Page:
Clean and Healthy Bay

A vital place for birds

San Francisco Bay is one of the most important places for birds in the Western Hemisphere.

More than a million shorebirds and waterfowl use San Francisco Bay habitat at the height of migration, and the area includes twelve spots designated as Important Bird Areas due to the high number of rare and endangered bird species as well as the sheer number of birds supported by the bay and surrounding wetlands.

Perhaps the most numerous of these birds are the Greater and Lesser Scaup, along with Bufflehead and Ruddy Ducks. Surf Scoters – with their white, red, yellow and black bills – were once plentiful in San Francisco Bay, but have declined considerably in recent years. Wetlands restoration will also greatly help the recovery of the federally-endangered Ridgway’s Rail. Other affected birds include Western and Clark’s Grebes, Wigeon, Pintails, Coots, Cormorants and Loons. 

San Francisco Bay in 2013 was designated a “Wetland of International Importance” under the Convention on Wetlands, also known as the Ramsar Convention. It has also been recognized by the Western Hemisphere Shorebird Reserve Network, which ranks it as being of “Hemispheric Importance” to shorebirds.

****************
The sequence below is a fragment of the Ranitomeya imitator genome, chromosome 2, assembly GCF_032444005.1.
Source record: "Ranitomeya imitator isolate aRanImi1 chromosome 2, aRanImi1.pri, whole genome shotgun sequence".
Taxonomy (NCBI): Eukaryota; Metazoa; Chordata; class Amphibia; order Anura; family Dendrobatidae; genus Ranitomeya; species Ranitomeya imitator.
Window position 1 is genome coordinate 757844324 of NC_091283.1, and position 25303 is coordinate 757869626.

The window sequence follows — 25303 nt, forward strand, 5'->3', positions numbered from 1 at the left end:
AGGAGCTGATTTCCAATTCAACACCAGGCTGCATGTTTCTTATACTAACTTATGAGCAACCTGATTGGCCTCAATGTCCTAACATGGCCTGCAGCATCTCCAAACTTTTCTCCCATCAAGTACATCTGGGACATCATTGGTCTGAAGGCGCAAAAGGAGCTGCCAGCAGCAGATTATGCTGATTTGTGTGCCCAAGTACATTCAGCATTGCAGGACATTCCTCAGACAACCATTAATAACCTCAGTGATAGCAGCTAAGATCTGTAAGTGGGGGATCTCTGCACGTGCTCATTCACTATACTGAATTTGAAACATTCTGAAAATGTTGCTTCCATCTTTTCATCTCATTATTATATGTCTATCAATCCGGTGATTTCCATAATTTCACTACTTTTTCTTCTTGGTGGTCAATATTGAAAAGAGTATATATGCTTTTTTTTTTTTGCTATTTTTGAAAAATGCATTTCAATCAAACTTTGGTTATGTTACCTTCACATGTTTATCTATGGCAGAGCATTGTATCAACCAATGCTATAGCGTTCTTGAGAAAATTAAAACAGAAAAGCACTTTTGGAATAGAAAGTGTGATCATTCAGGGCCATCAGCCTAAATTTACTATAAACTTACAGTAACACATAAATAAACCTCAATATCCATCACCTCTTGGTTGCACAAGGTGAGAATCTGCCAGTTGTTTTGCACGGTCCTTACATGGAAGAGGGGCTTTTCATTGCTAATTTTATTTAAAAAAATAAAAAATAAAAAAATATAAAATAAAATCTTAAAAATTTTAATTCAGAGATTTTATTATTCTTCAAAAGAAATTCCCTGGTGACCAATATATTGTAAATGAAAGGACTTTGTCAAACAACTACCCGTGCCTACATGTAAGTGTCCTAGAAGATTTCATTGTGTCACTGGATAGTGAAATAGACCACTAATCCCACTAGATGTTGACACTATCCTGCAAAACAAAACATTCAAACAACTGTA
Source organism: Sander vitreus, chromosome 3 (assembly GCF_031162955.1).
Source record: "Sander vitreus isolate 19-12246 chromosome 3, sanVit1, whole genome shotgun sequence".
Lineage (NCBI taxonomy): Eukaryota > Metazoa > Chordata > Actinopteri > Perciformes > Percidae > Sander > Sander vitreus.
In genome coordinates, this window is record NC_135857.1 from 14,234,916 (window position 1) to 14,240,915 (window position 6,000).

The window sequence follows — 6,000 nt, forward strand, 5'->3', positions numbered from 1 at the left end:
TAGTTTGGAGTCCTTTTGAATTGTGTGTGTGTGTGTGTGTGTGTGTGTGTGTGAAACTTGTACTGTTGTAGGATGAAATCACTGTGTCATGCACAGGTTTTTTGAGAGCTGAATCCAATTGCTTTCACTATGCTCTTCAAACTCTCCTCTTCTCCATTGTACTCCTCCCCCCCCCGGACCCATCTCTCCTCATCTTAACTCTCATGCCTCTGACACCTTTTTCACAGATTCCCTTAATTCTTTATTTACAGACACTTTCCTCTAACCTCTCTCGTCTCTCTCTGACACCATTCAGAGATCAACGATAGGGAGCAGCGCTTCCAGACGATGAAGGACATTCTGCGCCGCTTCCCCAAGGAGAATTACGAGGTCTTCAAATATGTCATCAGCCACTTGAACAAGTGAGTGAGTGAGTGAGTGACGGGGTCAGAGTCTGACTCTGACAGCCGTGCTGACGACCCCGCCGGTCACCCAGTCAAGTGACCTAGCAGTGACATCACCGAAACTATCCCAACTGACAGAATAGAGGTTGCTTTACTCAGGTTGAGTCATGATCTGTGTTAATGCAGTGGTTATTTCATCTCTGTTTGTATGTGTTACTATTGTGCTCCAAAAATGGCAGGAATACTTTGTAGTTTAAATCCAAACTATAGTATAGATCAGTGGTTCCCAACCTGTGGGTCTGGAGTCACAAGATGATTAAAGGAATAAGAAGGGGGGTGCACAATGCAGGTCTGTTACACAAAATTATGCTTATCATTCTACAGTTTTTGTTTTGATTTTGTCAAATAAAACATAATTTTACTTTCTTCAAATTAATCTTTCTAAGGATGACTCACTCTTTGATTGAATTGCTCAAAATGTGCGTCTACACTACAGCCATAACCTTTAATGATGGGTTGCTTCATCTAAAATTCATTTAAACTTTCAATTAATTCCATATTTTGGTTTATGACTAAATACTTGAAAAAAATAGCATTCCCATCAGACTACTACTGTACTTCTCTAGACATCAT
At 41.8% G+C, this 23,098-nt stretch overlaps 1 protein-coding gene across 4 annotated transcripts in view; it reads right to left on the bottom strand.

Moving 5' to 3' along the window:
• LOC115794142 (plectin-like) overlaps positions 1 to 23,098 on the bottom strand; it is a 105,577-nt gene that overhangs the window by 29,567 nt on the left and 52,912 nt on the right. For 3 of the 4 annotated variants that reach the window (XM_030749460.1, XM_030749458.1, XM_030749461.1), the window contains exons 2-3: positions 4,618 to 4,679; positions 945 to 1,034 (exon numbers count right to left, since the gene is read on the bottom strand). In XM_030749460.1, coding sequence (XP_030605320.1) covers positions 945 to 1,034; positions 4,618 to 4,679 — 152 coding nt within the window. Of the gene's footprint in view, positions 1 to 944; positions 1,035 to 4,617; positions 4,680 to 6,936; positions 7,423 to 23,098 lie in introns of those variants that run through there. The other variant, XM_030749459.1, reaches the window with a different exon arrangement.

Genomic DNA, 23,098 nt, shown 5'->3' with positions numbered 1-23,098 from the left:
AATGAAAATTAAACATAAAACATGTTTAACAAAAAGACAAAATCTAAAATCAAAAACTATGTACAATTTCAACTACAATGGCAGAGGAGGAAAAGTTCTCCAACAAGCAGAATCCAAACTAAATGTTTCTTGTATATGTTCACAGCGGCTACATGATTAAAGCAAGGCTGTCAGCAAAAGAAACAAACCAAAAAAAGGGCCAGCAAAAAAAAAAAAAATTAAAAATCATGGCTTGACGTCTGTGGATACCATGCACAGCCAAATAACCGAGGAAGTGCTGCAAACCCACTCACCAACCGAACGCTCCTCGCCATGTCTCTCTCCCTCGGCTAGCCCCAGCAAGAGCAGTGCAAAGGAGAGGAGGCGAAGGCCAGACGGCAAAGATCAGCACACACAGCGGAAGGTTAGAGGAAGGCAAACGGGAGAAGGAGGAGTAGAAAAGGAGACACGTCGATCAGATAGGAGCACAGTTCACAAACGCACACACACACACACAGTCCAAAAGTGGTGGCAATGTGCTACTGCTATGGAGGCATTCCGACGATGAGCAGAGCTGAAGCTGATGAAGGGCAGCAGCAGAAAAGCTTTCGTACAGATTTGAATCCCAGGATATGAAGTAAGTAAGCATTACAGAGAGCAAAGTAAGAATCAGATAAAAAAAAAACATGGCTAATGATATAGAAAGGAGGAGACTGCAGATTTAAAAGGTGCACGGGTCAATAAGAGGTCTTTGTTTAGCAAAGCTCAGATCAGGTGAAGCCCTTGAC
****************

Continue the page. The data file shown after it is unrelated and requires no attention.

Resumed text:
Twelve Important Bird Areas

As mentioned above, San Francisco Bay includes twelve spots designated as Important Bird Areas. These are:

  • San Pablo Bay Wetlands
  • San Pablo Bay Marine
  • N. Richmond Wetlands
  • East Shore Wetlands
  • Richardson Bay
  • Corte Madera Wetlands
  • Alameda Wildlife Refuge
  • San Francisco Bay South
  • San Francisco Bay Southern Marine
  • Suisun Marsh
  • Concord marsh
  • Brooks Island

A map of San Francisco Bay's Important Bird Areas is below:

San Francisco Bay Important Bird Areas.

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